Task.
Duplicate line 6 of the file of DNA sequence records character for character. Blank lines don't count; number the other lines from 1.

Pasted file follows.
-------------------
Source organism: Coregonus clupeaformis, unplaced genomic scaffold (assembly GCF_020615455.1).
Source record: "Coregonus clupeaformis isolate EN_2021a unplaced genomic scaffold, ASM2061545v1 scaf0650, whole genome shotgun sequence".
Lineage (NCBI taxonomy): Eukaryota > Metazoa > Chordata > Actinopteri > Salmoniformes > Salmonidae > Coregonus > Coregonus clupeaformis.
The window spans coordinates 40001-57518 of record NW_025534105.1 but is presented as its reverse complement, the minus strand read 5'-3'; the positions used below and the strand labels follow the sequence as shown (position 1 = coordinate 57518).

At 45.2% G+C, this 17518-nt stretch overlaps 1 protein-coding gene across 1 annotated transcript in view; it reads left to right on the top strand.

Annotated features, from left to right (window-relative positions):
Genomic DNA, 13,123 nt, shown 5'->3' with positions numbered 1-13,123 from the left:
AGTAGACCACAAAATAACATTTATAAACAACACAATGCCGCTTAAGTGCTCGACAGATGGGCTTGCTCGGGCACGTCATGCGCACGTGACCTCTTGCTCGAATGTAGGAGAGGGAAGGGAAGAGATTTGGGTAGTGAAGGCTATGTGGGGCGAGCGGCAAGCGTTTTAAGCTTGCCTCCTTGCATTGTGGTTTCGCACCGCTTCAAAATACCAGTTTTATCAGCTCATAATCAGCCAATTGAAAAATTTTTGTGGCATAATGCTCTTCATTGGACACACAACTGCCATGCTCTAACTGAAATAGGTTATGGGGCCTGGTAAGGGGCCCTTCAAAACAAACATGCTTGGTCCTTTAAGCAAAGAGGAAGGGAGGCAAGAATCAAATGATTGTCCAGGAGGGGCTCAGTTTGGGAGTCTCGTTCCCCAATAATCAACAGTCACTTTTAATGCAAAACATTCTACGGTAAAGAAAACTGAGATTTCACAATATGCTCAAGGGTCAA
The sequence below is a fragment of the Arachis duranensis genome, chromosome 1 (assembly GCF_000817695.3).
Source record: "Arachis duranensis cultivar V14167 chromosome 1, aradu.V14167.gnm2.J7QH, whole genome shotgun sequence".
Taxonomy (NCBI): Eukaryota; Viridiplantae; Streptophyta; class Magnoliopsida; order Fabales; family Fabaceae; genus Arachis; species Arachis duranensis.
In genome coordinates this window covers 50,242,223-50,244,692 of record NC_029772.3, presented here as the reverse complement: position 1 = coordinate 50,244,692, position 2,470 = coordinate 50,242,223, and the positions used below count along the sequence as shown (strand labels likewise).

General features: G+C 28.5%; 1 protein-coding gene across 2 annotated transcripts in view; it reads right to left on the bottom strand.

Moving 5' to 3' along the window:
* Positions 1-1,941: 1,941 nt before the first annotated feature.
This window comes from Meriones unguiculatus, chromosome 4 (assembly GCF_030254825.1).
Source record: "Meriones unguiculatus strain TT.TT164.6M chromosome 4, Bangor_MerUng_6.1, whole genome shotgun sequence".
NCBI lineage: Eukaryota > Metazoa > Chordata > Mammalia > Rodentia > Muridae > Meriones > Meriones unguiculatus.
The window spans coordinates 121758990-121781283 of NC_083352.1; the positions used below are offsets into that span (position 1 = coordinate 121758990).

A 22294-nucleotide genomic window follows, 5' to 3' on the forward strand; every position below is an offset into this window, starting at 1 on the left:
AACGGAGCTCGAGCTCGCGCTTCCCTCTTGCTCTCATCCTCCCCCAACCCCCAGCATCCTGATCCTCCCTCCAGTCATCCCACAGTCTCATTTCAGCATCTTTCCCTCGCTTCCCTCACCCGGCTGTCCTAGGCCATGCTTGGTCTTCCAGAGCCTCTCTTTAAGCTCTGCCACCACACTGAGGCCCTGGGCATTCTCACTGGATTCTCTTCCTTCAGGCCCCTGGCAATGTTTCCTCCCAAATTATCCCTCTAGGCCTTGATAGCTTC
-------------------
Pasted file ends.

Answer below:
Annotated features, from left to right (window-relative positions):